AUSTIN, TX -- Fred Chang has a theory about how hackers affiliated with the Chinese government hacked into Google and at least two dozen other major American companies. Chang is a professor of computer science at the University of Texas -- so we should listen to him. But he is also the former director of research for the National Security Agency, so he has a pretty good idea of what hackers can do -- and whether these things can be picked up by the government or industry.
Chang says he has no inside or special knowledge, but here is his theory: the hack was much more of a sophisticated intelligence operation than many believed. The first step was espionage and data collection.
The second step was the hack itself. Chang believes that the Chinese hackers figured out the identities of the system administrators for various computer networks. Then, the hackers figured out, using publicly availably Facebook data, the social networks that these systems administrators were part of.
Then, masquerading as these friends, they sent e-mails to the targets with compromised links. E-mails from a trusted source? Ah, but they were spoofed, using a vulnerability in an outdated version of Internet Explorer.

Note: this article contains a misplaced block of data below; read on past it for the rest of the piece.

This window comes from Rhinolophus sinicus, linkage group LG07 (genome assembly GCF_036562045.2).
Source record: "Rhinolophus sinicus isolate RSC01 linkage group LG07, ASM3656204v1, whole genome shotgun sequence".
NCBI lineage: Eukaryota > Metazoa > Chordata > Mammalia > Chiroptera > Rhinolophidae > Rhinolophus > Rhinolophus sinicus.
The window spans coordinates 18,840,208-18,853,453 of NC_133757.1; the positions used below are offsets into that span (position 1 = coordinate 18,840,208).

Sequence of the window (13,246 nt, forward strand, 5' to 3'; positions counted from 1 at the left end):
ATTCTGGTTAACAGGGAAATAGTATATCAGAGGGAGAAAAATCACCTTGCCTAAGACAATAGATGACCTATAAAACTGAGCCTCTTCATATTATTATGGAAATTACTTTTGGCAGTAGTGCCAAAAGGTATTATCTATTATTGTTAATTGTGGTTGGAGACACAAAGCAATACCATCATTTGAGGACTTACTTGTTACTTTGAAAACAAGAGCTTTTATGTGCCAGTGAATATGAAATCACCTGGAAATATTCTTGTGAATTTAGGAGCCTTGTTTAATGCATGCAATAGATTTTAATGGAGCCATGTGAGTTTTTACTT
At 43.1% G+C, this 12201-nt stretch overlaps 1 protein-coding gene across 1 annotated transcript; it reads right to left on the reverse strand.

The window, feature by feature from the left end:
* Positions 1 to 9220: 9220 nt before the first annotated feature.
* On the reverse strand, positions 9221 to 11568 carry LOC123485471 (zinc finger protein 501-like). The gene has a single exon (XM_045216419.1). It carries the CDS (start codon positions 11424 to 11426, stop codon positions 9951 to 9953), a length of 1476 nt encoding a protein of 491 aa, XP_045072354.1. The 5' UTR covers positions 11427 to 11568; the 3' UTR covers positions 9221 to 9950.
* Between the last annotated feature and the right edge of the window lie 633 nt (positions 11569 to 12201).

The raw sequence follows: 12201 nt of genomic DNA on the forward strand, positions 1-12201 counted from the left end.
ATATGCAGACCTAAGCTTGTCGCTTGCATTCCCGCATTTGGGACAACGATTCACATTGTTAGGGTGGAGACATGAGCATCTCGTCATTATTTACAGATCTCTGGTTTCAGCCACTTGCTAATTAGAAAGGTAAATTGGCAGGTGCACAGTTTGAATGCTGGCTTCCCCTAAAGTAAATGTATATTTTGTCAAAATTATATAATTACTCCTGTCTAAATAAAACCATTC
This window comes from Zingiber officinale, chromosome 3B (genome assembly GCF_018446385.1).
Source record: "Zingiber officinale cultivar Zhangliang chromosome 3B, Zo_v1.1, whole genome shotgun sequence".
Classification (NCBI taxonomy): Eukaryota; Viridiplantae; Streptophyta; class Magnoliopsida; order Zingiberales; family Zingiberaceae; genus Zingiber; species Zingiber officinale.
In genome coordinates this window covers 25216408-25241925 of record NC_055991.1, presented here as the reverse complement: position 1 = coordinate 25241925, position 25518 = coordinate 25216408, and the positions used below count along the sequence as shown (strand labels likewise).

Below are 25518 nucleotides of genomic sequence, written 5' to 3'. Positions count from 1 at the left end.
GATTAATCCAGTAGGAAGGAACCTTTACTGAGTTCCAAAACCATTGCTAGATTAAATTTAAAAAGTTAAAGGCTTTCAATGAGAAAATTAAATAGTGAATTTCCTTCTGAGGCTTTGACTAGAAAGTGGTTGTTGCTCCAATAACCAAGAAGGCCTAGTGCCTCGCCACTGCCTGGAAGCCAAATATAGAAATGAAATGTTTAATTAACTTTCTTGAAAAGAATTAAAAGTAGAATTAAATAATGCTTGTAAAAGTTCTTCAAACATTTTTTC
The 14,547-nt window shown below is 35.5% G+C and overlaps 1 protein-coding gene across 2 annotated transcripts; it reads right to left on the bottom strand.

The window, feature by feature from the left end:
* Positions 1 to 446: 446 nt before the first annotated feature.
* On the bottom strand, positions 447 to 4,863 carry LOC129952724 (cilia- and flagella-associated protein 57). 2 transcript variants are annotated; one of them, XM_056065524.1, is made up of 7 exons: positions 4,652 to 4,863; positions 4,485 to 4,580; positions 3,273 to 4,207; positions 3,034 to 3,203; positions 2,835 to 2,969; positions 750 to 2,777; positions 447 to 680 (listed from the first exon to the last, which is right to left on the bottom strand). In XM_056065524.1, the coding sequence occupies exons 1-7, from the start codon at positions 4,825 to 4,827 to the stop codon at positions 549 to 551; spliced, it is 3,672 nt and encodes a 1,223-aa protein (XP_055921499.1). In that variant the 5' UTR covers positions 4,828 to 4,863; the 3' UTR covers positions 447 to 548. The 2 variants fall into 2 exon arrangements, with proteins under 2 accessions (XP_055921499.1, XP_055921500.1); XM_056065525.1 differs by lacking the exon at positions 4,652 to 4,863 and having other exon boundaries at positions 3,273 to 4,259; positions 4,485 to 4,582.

Unbeknownst to the system administrator, once they clicked on the link, the malware deposited an SSL -- a secure sockets layer -- essentially an encrypted tunnel -- between the host computer and a computer controlled by the hackers. From that point, searching around for passwords and proprietary information was easy.
"This is a huge event in the history of cybersecurity," Chang said, "We'll be talking about this one 30 years from now."
Google suspects that at least a half dozen of its employees were complicit -- or turned by the hackers -- at some point in the process. And, as The Washington Post reported, it has partnered with the National Security Agency to figure out once and for all, from start to finish, how its systems were hacked.
Marc Ambinder is a contributing editor at The Atlantic. He is also a senior contributor at Defense One, a contributing editor at GQ, and a regular contributor at The Week.